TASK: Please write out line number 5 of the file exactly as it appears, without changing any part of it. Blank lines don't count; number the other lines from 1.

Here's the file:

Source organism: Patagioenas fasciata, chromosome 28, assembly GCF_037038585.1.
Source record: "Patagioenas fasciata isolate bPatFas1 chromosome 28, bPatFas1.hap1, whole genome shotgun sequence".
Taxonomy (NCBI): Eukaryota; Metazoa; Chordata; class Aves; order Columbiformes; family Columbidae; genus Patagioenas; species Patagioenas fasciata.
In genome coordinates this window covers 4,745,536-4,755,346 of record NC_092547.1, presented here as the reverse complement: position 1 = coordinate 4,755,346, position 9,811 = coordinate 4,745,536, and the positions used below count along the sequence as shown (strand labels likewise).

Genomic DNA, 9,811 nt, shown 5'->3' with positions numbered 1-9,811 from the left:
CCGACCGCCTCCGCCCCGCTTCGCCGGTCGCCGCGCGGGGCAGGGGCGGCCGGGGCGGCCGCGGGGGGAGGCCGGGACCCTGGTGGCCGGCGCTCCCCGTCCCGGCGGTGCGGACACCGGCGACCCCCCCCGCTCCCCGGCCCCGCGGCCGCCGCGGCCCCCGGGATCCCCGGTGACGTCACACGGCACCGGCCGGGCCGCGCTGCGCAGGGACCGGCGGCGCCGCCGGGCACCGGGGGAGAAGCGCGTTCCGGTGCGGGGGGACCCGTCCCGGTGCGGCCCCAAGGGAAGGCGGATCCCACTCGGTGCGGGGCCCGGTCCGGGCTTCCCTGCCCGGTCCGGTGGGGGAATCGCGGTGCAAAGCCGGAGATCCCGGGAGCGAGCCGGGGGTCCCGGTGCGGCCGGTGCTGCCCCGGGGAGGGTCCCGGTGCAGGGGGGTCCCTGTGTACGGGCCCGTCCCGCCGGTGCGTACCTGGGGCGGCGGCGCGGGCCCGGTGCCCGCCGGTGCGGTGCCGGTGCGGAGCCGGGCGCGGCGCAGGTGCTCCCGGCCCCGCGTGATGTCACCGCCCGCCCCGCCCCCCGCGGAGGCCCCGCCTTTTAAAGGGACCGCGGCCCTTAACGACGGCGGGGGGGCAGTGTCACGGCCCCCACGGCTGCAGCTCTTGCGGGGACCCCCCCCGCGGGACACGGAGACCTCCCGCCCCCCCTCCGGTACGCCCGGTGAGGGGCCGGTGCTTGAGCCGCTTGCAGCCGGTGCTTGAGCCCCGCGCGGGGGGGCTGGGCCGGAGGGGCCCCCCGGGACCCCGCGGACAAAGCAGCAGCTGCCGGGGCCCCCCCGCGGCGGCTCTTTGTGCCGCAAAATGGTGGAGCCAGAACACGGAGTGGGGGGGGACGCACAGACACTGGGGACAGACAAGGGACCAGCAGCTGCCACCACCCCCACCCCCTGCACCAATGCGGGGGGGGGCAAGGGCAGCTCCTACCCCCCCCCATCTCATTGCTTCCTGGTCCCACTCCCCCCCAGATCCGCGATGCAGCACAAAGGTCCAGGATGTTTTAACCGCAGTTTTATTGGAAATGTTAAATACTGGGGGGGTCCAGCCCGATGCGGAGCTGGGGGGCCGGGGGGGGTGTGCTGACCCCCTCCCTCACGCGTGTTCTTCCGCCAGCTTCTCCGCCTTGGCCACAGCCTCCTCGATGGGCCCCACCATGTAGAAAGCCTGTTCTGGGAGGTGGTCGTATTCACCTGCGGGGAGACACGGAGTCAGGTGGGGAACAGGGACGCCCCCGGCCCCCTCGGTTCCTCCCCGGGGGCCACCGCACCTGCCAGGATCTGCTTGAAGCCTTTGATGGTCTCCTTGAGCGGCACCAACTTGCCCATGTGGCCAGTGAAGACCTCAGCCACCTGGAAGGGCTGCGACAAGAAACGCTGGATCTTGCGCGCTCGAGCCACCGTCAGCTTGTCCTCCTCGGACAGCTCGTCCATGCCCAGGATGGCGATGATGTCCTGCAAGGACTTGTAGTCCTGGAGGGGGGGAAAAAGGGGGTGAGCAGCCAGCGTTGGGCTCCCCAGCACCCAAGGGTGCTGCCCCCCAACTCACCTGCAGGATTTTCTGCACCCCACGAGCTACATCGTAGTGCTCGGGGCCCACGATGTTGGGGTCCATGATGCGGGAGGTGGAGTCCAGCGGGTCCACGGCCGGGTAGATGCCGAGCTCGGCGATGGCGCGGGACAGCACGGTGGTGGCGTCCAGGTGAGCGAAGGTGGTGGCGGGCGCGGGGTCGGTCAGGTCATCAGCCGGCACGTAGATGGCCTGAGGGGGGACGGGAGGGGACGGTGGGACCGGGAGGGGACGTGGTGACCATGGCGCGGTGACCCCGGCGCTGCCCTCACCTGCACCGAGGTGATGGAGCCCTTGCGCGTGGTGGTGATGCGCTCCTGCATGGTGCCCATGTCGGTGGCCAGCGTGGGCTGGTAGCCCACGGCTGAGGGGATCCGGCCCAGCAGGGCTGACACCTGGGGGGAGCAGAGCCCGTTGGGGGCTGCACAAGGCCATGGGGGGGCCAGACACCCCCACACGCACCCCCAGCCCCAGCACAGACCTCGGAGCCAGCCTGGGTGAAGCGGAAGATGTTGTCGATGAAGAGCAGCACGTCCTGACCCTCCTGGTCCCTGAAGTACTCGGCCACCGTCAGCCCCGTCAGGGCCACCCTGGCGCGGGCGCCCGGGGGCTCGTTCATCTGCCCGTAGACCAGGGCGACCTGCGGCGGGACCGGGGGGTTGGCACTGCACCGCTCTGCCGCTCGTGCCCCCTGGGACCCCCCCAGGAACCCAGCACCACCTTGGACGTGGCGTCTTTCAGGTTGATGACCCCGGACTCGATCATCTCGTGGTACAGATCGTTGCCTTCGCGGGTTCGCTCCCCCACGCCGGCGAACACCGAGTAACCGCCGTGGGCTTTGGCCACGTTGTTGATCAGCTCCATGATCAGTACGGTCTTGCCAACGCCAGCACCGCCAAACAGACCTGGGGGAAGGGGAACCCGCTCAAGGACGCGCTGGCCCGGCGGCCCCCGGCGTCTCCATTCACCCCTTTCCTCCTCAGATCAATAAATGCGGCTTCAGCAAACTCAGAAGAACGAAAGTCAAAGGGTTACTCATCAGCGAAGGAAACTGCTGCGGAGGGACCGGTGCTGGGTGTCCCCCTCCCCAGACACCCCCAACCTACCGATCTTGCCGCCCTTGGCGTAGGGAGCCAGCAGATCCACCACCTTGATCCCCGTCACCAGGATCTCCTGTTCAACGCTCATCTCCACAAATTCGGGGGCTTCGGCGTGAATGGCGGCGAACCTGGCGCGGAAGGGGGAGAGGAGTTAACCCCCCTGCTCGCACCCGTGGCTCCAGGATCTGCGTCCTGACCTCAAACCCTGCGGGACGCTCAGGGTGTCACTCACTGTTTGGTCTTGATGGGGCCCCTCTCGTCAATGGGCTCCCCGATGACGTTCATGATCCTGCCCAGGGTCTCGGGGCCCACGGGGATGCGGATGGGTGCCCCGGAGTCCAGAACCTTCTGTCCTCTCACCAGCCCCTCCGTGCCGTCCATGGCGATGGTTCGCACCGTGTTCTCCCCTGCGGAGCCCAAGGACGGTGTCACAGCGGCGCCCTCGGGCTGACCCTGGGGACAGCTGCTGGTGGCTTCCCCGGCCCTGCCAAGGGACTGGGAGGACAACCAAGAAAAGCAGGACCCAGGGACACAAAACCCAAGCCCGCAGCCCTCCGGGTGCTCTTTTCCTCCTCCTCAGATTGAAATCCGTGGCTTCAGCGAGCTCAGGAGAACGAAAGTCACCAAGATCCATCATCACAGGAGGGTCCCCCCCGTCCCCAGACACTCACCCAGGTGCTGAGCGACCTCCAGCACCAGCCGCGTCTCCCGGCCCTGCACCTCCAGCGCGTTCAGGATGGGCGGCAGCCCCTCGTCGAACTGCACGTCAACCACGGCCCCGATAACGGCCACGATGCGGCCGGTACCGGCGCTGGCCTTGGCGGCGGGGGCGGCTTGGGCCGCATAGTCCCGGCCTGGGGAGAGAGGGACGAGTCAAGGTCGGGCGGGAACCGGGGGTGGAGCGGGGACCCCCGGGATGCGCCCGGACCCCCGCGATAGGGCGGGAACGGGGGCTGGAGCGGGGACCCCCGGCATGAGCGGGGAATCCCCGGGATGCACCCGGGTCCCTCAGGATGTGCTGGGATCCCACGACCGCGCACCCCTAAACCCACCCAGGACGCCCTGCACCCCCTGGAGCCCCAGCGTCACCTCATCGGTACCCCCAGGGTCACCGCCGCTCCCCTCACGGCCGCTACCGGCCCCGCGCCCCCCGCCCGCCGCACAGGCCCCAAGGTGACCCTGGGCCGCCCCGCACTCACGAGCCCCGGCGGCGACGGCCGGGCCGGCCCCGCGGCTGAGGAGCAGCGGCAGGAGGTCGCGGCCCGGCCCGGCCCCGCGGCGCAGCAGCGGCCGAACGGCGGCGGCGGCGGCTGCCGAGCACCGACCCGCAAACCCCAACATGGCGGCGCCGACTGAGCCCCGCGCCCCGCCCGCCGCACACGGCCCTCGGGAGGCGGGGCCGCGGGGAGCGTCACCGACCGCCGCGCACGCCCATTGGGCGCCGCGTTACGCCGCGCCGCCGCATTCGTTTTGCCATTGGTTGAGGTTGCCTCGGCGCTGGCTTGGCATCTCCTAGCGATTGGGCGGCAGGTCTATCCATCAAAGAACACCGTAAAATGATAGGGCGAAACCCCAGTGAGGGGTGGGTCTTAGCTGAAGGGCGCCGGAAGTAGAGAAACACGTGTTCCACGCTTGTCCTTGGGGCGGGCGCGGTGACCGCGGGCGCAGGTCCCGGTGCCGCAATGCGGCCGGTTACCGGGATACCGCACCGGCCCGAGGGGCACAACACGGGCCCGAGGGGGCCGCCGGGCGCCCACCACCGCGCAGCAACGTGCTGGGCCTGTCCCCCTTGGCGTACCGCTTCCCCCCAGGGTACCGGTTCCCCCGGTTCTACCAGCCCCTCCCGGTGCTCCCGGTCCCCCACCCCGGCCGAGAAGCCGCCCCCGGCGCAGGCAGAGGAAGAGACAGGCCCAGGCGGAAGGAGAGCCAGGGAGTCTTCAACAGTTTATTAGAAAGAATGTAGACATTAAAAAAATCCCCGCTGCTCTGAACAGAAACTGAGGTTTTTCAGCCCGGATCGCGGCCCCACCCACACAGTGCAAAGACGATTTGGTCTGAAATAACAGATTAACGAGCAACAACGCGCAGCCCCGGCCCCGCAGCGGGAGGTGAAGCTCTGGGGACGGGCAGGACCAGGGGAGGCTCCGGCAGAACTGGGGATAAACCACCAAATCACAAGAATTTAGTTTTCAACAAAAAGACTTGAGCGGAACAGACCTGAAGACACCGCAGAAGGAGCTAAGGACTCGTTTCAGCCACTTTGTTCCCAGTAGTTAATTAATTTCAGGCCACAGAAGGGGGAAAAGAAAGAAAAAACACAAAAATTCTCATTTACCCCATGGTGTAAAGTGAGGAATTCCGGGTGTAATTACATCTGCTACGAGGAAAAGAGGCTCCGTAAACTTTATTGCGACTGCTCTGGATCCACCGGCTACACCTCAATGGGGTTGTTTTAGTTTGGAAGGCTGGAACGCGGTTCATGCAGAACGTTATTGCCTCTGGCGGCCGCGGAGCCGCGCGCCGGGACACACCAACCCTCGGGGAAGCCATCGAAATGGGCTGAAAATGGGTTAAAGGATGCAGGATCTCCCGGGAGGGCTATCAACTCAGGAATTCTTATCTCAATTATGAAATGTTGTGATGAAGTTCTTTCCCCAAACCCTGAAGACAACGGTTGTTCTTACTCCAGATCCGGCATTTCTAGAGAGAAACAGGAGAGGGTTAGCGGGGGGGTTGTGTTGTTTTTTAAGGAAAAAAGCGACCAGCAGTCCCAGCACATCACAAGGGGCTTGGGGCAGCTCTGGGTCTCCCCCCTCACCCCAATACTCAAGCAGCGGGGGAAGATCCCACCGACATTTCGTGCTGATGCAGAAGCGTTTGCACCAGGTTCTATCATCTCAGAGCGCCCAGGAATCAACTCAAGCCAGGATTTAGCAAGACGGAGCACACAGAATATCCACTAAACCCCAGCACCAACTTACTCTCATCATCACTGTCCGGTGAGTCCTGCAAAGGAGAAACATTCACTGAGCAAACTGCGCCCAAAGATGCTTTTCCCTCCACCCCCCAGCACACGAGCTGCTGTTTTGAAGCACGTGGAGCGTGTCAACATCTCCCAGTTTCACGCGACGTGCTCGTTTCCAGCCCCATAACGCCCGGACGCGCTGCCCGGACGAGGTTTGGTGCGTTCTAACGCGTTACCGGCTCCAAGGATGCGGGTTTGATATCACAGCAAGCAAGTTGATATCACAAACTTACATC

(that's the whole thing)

Genomic DNA, 9,811 nt, shown 5'->3' with positions numbered 1-9,811 from the left: